This summer, Chewonki Waypoint Coordinators Austin Muir and Izzy Janzen collaborated with Bath Middle School to transform a neglected greenhouse on the BMS campus into a light-filled outdoor classroom space. The revitalized structure is now available to use by BMS faculty and students for socially distanced outdoor learning. Chewonki Waypoint hopes to use the greenhouse this spring in their eighth-grade Engaging with the Community curriculum.
Karen Curley, a social worker at Bath Middle School, initiated the greenhouse project in 2006 and received a grant to fund its construction. Former BMS staff member and Bath City Arborist Tim Hoerth built the structure, and faculty took turns using and caring for the structure over the next decade and a half. After a gap in activity, however, the greenhouse fell into disrepair. “The plastic covering had so many rips that it was essentially open air,” says Janzen. Weeds had taken over the garden beds, and previously organized tools and equipment were no longer in their proper places.
Curley approached Muir and Janzen in late 2019 to see if Waypoint would help revitalize the space, and the pair quickly agreed. By June, Muir and Janzen had secured funding for new plastic covering through Chewonki’s Whole Schools Whole Communities initiative, funded by the Elmina B. Sewall Foundation. The pair began visiting the site in June to weed, tidy and prepare for the re-skinning.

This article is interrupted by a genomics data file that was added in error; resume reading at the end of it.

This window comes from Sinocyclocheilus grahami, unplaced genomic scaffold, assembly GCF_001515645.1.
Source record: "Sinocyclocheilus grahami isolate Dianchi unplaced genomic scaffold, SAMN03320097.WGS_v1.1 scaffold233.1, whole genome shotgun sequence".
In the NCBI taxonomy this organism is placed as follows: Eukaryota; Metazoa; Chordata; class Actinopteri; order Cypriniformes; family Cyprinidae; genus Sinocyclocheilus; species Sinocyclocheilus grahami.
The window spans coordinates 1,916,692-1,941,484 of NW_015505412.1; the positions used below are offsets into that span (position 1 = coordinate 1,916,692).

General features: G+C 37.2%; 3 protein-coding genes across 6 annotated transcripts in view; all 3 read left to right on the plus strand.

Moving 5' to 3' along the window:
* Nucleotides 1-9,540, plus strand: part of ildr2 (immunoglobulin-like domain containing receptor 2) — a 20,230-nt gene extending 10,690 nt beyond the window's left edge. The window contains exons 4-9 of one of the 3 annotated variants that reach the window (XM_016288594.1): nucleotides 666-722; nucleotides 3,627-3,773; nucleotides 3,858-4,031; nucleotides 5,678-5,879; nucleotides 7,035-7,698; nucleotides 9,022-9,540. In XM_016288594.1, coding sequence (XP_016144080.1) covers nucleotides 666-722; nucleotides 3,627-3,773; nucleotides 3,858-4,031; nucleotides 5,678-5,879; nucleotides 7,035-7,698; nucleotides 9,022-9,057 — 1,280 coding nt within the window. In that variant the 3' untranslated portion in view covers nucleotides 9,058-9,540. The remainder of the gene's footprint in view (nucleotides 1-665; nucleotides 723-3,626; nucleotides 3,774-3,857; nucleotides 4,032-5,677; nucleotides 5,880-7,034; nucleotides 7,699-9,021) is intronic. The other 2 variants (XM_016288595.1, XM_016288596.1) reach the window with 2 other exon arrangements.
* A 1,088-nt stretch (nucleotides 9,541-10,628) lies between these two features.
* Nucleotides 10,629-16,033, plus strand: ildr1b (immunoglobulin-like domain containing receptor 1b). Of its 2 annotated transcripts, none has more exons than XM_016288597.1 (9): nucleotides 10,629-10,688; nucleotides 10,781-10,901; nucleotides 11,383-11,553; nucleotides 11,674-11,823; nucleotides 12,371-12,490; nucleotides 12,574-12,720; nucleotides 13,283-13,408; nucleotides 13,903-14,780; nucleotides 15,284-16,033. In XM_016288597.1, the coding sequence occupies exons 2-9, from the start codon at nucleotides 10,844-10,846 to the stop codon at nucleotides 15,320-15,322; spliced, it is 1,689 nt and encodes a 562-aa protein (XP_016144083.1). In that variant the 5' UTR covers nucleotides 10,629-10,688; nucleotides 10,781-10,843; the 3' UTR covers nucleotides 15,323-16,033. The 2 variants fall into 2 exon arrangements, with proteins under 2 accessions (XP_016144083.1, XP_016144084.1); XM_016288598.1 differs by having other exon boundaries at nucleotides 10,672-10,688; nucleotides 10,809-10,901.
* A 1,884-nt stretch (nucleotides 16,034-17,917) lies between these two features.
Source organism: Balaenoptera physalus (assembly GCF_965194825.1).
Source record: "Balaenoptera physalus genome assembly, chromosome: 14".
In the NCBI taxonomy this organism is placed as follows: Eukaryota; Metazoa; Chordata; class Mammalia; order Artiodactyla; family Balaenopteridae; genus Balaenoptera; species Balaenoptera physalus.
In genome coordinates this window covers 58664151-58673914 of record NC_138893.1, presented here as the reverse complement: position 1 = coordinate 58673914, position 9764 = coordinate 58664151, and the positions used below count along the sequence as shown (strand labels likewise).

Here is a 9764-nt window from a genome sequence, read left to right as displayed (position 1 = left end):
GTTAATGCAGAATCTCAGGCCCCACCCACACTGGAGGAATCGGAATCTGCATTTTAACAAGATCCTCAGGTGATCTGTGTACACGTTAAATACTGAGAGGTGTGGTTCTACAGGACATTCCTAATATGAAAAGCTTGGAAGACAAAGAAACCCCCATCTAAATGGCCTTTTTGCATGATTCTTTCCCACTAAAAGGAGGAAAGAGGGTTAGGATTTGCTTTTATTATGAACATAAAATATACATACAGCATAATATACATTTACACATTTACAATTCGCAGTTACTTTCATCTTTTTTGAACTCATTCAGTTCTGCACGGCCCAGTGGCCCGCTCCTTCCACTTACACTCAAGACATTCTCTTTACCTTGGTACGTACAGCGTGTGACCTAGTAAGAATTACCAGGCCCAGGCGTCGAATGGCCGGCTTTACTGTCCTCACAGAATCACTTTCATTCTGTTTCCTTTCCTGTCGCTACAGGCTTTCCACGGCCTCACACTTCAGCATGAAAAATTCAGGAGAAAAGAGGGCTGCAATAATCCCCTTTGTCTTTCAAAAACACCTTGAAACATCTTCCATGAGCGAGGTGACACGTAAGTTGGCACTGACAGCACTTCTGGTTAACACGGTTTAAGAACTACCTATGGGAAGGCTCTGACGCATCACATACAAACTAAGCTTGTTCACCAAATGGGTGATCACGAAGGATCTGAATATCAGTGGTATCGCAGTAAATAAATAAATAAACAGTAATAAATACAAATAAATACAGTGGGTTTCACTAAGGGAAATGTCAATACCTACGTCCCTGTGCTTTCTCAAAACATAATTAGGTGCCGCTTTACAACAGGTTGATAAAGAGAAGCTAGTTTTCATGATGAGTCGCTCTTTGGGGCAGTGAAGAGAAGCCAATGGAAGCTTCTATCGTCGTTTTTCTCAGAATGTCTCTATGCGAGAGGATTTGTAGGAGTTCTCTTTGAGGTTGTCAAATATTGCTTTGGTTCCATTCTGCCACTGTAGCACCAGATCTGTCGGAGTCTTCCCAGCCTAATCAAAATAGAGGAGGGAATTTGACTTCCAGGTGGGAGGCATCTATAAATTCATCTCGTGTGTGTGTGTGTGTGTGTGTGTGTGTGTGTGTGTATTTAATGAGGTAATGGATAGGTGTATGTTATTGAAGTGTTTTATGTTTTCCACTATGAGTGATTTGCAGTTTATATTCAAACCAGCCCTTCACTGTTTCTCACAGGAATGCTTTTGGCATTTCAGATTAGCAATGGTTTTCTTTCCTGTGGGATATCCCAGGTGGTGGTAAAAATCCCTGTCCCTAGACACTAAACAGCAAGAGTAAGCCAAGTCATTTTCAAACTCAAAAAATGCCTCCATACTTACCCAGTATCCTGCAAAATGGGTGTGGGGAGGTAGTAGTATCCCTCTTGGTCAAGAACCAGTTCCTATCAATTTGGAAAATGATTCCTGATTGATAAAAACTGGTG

Janzen, Muir, and Curley’s work on the greenhouse culminated on a Sunday in July. Janzen and Muir met up with a small group of dedicated volunteers, including Izzy Ruffin, one of our farmer educators, and Göran Johanson, of Goranson Farm. Ruffin and Johanson provided the necessary greenhouse re-skinning experience to restore the structure, while the rest provided energy, enthusiasm, and elbow-grease. By early afternoon, the group finished installing the new plastic, and the greenhouse was ready to go.
Now the greenhouse is available to BMS faculty as an outdoor learning space and is being used by science teachers for a small radish-growing experiment with students. The plastic walls can roll up to let in fresh air or tie-down to keep out chills. Janzen and Muir hope to incorporate the space into their spring curriculum (they’ve already purchased compost for the soil).
We are looking forward to seeing this space foster learning and growth in the years to come.